Fortress Offers to Buy Fund's Illiquid Assets
Fortress Investment, scrambling to manage heavy withdrawals from its $5 billion Drawbridge Special Opportunities Fund, is proposing an unusual maneuver to meet some of the redemptions.
In an April 1 letter to investors, the New York firm sought permission to buy certain illiquid assets Fortress had earlier set aside in special accounts. It's unclear why the firm is interested in purchasing the assets rather than liquidating via secondary-market sales, but presumably Fortress sees an investment opportunity. It also would allow the firm to return some money to investors.
Drawbridge Special Opportunities invests mainly by making direct loans to unrated companies. The U.S. version of the fund lost 26% last year, triggering a flood of redemption requests from investors. In response, Fortress established so-called redemption capital accounts at the end of the year to hold certain assets pending liquidation. The terms of the fund already give Fortress the option of purchasing, on a pro rata basis, portions of all of the assets in those accounts.
The loans the fund invests in are highly illiquid. Rather than try to sell pieces of the loans held in the redemption capital accounts on the secondary market, the fund manager is seeking to maintain control of entire loans. Some of the redeeming investors still maintain investments in the fund, so those investors would essentially be selling the assets to themselves.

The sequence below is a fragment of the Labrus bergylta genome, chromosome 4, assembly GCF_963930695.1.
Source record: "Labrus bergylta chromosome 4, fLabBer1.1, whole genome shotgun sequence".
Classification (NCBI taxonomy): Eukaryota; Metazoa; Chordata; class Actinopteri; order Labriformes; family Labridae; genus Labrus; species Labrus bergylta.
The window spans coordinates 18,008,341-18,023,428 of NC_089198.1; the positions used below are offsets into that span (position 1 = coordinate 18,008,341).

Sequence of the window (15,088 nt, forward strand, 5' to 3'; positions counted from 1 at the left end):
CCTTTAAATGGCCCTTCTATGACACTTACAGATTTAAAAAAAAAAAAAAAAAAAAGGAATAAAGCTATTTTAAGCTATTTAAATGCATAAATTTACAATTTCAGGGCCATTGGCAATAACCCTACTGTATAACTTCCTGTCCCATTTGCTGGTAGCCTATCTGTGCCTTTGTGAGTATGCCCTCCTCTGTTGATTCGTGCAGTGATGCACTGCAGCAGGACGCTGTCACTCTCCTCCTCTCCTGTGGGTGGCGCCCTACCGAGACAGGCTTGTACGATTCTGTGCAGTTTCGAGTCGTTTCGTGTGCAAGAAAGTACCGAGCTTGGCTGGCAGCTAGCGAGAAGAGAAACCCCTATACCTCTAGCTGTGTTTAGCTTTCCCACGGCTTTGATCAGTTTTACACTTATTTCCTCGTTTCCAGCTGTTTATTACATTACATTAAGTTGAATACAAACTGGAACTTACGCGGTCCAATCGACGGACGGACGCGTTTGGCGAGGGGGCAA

In its letter to investors, the firm made another unusual pitch: It asked redeeming investors if they want to participate in a plan to buy back CDO paper backed by loans the fund originated. Many of those loans were securitized as collateralized loan obligations. The CDO issues provided financing used for the assets. The firm told investors it wants to repurchase the bonds in the secondary market, where they are trading at a significant discount to face value. "Such repurchases by the fund would effectively extinguish the debt of such CDOs," according to the letter. Investors would benefit because it would allow them to retire the fund's obligations at a discount, effectively allowing them to retrieve the loans on the cheap.
Fortress is asking investors to approve both maneuvers - the purchase of assets from the redemption capital accounts and the CDO buy-back plan - or reject them both. Investors don't have the option of choosing one but not the other. The firm is giving investors until April 17 to make a decision.
Investors in Drawbridge Special Opportunities Fund and in the $1.5 billion Fortress Partners Funds, which together comprise Fortress' so-called "hybrid hedge funds," issued redemption requests totaling $1.5 billion for Dec. 31. The U.S. version of Drawbridge Special Opportunities had $4.4 billion of assets at the end of 2008. The offshore fund, which lost 29% last year, had $446 million.